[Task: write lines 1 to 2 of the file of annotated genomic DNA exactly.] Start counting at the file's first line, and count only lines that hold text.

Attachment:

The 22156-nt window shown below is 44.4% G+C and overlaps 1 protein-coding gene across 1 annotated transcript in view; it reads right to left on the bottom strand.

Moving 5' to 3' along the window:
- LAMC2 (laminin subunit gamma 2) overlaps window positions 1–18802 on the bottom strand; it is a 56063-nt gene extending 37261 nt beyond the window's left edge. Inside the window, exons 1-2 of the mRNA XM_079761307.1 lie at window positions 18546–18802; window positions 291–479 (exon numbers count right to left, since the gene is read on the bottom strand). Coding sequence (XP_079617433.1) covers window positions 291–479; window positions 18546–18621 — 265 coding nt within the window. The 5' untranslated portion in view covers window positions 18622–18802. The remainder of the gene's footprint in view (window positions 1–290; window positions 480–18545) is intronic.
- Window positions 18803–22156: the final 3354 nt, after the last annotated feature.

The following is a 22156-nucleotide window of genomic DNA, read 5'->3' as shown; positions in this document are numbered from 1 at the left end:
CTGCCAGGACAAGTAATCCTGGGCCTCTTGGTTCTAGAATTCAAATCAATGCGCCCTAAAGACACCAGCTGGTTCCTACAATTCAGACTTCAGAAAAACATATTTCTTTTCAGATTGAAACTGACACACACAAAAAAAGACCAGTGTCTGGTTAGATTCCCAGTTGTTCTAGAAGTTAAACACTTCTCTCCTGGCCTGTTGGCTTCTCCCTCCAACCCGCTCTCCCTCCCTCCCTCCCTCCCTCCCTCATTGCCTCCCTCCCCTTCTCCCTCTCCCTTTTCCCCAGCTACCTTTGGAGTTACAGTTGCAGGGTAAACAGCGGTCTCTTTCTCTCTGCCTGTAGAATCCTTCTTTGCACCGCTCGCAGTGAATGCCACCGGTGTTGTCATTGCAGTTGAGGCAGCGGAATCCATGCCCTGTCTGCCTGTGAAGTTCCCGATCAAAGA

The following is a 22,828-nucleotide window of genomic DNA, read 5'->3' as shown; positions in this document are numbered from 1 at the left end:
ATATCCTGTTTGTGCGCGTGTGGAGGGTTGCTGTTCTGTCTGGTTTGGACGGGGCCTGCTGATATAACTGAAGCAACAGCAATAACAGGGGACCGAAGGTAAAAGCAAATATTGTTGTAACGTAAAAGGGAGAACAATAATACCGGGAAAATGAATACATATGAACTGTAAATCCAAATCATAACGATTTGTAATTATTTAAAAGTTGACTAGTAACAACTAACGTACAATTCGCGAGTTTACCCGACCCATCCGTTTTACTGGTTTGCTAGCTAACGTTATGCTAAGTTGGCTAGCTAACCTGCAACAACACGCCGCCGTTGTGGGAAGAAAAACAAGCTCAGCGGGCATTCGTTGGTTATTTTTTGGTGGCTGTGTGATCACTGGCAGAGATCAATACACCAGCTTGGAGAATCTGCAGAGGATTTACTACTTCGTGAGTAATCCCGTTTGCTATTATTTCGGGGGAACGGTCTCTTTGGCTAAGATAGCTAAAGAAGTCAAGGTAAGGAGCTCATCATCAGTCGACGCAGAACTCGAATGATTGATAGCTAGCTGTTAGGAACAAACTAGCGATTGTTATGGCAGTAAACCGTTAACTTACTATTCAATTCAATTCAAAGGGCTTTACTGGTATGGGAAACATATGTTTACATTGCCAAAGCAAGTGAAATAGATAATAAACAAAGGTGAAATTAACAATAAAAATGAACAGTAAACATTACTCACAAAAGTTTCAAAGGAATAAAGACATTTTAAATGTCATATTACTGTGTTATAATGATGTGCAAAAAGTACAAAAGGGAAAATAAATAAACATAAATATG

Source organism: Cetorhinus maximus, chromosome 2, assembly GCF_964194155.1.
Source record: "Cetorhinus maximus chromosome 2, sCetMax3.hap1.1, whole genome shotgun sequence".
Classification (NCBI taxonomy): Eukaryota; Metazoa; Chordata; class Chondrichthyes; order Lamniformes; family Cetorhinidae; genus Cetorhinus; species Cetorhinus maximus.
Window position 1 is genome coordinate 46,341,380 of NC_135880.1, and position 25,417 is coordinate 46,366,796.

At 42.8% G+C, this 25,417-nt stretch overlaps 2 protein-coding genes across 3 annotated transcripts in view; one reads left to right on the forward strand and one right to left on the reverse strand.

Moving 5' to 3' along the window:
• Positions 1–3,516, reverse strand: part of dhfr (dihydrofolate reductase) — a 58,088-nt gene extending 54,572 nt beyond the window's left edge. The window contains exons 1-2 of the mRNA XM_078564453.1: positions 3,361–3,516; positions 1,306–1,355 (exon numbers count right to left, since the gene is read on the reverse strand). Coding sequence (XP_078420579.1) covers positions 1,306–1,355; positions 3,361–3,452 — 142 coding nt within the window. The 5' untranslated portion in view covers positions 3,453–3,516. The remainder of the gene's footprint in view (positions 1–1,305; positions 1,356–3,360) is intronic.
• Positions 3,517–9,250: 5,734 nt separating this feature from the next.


The 22156-nt window shown below is 44.4% G+C and overlaps 1 protein-coding gene across 1 annotated transcript in view; it reads right to left on the bottom strand.

Moving 5' to 3' along the window: